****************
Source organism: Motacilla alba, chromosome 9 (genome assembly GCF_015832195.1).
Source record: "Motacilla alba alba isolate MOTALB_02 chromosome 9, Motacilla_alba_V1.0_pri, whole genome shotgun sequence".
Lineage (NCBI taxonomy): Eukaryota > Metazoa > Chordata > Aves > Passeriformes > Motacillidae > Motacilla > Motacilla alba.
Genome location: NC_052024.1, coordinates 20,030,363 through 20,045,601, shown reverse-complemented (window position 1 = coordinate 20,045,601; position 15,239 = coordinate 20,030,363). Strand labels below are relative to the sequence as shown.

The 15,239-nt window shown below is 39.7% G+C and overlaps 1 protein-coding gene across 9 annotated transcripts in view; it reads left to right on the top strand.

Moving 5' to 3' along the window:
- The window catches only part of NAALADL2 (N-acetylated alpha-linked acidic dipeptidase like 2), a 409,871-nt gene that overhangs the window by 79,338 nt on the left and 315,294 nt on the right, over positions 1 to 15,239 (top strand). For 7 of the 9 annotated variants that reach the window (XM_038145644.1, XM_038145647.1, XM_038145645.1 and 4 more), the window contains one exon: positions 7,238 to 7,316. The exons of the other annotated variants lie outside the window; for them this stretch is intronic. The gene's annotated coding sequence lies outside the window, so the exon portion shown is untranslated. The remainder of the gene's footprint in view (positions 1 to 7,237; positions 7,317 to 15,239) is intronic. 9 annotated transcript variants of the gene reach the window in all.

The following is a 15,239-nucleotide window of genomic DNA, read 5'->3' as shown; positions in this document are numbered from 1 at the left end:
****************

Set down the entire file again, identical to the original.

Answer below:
Source organism: Motacilla alba, chromosome 9 (genome assembly GCF_015832195.1).
Source record: "Motacilla alba alba isolate MOTALB_02 chromosome 9, Motacilla_alba_V1.0_pri, whole genome shotgun sequence".
Lineage (NCBI taxonomy): Eukaryota > Metazoa > Chordata > Aves > Passeriformes > Motacillidae > Motacilla > Motacilla alba.
Genome location: NC_052024.1, coordinates 20,030,363 through 20,045,601, shown reverse-complemented (window position 1 = coordinate 20,045,601; position 15,239 = coordinate 20,030,363). Strand labels below are relative to the sequence as shown.

The 15,239-nt window shown below is 39.7% G+C and overlaps 1 protein-coding gene across 9 annotated transcripts in view; it reads left to right on the top strand.

Moving 5' to 3' along the window:
- The window catches only part of NAALADL2 (N-acetylated alpha-linked acidic dipeptidase like 2), a 409,871-nt gene that overhangs the window by 79,338 nt on the left and 315,294 nt on the right, over positions 1 to 15,239 (top strand). For 7 of the 9 annotated variants that reach the window (XM_038145644.1, XM_038145647.1, XM_038145645.1 and 4 more), the window contains one exon: positions 7,238 to 7,316. The exons of the other annotated variants lie outside the window; for them this stretch is intronic. The gene's annotated coding sequence lies outside the window, so the exon portion shown is untranslated. The remainder of the gene's footprint in view (positions 1 to 7,237; positions 7,317 to 15,239) is intronic. 9 annotated transcript variants of the gene reach the window in all.

The following is a 15,239-nucleotide window of genomic DNA, read 5'->3' as shown; positions in this document are numbered from 1 at the left end: